Economists have long believed that tax cuts help stimulate the economy by encouraging spending, but a new study shows that the rich tend not to spend their tax savings.
Moody’s found that the savings rate among rich Americans actually went up after the Bush tax cuts of 2001 and 2003, and had previously gone down when the tax rate rose under President Bill Clinton. The data suggest that rich Americans are inclined to put away any extra money they gain from tax cuts (which is probably how they got rich in the first place).
The study has particular relevance as Congress debates whether to extend the Bush-era tax cuts that are set to expire at the end of the year. While a compromise plan would extend the cuts for all but those making more than $250,000, most Republicans favor keeping the tax cuts across the board, citing their importance for economic recovery. Even as House Minority Leader John Boehner (R-Ohio) struck a conciliatory tone, Senate Minority Leader Mitch McConnell (R-Ky.) remarked, “only in Washington could someone propose a tax hike as an antidote to a recession.”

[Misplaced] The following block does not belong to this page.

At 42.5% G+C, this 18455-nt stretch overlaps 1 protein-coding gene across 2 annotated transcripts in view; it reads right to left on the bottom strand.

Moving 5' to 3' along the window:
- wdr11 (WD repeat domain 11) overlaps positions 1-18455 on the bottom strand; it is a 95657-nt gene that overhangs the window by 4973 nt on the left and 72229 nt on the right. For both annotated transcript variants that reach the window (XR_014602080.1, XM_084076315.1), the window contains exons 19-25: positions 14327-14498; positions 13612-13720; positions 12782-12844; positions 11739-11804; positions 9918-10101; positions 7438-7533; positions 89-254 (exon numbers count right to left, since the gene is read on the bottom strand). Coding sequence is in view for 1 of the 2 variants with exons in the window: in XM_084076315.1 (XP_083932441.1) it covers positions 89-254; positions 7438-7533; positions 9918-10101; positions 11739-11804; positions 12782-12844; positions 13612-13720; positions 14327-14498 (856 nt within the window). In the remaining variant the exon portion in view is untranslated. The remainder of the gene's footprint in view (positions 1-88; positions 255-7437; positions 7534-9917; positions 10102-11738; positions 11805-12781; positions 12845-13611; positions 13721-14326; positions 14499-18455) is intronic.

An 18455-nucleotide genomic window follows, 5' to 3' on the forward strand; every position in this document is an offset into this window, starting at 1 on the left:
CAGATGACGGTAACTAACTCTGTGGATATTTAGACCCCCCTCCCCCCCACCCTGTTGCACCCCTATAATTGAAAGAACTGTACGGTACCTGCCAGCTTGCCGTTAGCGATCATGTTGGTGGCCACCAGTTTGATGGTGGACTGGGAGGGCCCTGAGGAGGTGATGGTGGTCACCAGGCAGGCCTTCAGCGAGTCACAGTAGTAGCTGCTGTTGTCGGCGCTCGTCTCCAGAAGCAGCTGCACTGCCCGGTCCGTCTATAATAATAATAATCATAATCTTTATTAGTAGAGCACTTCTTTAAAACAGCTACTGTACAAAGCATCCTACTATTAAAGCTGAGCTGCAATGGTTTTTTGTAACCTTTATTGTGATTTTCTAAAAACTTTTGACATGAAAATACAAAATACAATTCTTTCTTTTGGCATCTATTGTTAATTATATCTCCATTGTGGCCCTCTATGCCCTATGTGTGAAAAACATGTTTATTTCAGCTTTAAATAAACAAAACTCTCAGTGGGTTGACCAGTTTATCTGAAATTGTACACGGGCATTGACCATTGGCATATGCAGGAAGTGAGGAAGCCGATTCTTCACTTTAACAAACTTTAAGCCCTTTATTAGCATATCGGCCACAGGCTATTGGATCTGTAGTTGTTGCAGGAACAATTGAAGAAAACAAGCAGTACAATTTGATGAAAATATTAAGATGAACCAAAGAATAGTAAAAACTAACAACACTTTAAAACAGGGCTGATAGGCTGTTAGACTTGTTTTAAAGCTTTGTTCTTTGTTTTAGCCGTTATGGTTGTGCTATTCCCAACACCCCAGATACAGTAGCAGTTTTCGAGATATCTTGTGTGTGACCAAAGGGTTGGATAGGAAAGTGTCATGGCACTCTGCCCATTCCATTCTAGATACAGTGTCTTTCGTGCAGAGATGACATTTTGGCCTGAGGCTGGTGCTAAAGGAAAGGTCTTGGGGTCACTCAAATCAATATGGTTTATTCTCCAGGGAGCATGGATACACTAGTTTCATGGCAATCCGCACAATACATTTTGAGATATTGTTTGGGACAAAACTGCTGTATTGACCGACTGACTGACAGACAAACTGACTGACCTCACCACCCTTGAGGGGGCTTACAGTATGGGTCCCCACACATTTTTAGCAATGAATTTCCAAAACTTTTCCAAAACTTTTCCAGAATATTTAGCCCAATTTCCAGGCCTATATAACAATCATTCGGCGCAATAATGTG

The Moody’s study is unlikely to sway the debate one way or another. While Democrats will likely trumpet the finding that slashing taxes for the wealthy will have little impact on economic recovery, Republicans can just as easily point out that driving down saving among the rich will hurt economic growth by discouraging investment and job creation. Indeed, McConnell argued that raising taxes on small business owners would hinder recovery.
“Now they want to drive another nail in the coffin – a massive tax hike on the very people who will dig us out of this recession by expanding their businesses and creating jobs,” McConnell said of the Democrats’ plan.